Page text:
Brandishing a Firearm or a Deadly Weapon – Sentence, Punishment California 417(a)(1) PC
Are you or a loved one being charged with brandishing a firearm or a deadly weapon? Under California Penal Code 417, brandishing a deadly weapon, other than a firearm, is a misdemeanor punishable by at least 30 days in the county jail. However, there are several circumstances, such as actually brandishing a firearm, that can increase your sentence beyond this range:
1. Brandishing an unloaded firearm (PC 417(a)(2)(A)):
If you use an unloaded firearm such as a pistol or revolver to threaten someone in public, the sentence increases to a minimum of 90 days and up to one year in county jail and/or a fine of up to $1000.00.
2. Brandishing a loaded firearm (PC 417(b); PC 417.3):
In certain cases, if you threaten someone with a loaded firearm, you can be charged with a felony and you could face from 16 months to 3 years in county jail.
3. Brandishing a weapon or firearm causing serious bodily injury (PC 417.6(a)):
If you intentionally injure someone during the commission of the crime of brandishing a weapon, you can be alternatively charged with a misdemeanor, punishable by up to one year in county jail, or with a felony, punishable by up to 3 years in county jail.
4. Brandishing a firearm in the presence of a peace officer (PC 417(c)):
If you threaten a peace officer on duty with a firearm you can be charged with a misdemeanor, punishable by at least 9 months in county jail, or charged with a felony and could face from 16 months to 3 years in county jail.
5. Brandishing a firearm with intent to resist arrest (PC 417.8):
If you attempt to resist arrest or help someone else to resist arrest by brandishing a firearm, you can be charged with a felony, punishable by 2, 3 or 4 years in county jail.
Probation Terms for Brandishing a Firearm or a Deadly Weapon
Often, the court has the option to sentence you to a term of probation, with or without having to serve some jail time. When you are placed on probation the court will impose specific terms of probation that apply as a resulted of the crime for which you were convicted. These terms of probation may include:
- Violate no law (other than a traffic infraction)
- Visit your probation officer as often as required by your probation terms
- A prohibition from any contact with your victim(s)
- A prohibition from possession any lawful but deadly weapons
- Random alcohol and/or drug testing
- Random searches of your person, home or vehicle
These are only some of the probation terms that a court can impose. If you are found to be in violation of any of these terms, the court can sentence you to the maximum time allowed by law.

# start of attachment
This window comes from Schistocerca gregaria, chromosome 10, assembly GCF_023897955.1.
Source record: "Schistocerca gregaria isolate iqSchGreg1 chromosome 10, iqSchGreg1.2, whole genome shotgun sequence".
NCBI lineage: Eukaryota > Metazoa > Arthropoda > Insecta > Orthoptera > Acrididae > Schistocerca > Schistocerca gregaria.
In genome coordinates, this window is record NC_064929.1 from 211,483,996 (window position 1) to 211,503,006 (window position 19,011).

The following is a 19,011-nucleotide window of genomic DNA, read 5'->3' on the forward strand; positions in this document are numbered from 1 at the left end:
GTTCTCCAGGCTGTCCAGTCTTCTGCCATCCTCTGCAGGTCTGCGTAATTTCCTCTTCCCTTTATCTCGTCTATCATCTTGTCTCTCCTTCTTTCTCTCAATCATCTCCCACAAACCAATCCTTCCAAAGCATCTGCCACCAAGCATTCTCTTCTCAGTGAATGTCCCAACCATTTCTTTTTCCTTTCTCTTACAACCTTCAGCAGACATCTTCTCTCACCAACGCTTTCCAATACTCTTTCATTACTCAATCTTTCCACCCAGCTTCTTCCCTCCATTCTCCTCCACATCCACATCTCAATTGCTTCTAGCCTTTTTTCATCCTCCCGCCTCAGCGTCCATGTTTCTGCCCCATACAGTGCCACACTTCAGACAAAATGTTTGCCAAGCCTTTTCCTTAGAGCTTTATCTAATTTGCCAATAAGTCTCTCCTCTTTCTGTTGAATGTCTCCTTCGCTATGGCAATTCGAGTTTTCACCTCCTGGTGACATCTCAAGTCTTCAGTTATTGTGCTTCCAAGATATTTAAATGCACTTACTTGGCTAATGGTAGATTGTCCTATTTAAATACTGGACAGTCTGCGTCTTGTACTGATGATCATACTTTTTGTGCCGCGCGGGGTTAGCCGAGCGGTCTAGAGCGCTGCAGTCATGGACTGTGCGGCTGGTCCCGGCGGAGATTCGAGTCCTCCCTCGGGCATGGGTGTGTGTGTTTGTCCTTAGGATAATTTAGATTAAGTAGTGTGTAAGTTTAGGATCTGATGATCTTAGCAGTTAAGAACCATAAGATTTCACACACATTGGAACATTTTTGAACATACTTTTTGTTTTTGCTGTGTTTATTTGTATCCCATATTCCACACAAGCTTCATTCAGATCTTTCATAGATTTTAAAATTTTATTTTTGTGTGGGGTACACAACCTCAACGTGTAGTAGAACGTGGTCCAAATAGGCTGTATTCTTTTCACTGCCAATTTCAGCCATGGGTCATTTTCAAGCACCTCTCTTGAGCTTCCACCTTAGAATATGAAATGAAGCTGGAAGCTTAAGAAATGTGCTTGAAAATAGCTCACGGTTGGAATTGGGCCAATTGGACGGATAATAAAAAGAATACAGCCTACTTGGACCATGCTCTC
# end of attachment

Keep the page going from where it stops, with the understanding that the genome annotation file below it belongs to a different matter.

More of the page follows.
California Firearms Restrictions
If you are convicted of brandishing a firearm or a deadly weapon under California Penal Code §417, you may be required to give up your right to own a firearm. Individuals who are prohibited from exercising their California gun rights include:
- felons (that is, anyone convicted of any felony offense in any jurisdiction),
- persons convicted of certain misdemeanor offenses,
- persons who are addicted to narcotics,
- persons who suffer from mental illness, and
- minors (that is, anyone under 18).
California Weapon Laws Pertaining to Felons
Felons are prohibited from exercising their gun rights under Penal Code 12021, California’s “felon with a firearm” law. Penal Code 12021 imposes a lifetime firearms ban on anyone who has been convicted of any felony offense in any state or country.
This lifetime ban also applies to:
- People who have suffered two or more misdemeanor convictions for brandishing a weapon under California Penal Code 417(a)(2), or
- People who have suffered just one misdemeanor conviction for brandishing a weapon under California Penal Code 417(c), and
- Minors who were convicted of any of the above offenses when tried as adults.
Find an experienced weapons charges defense attorney at Wallin & Klarich
If you or someone you care about has been accused of brandishing a firearm or a deadly weapon charge, you need to contact an experienced criminal defense lawyer at Wallin & Klarich right away. With offices in Orange County, Los Angeles, San Diego, San Bernardino, Riverside, Ventura, West Covina and Victorville, Wallin & Klarich has over 40 years of experience in defending our clients against weapons charges. Our highly skilled and professional lawyers will carefully review the evidence against you to help you to win your case.
Call today at (877) 466-5245 or fill out our confidential form. We will be there when you call.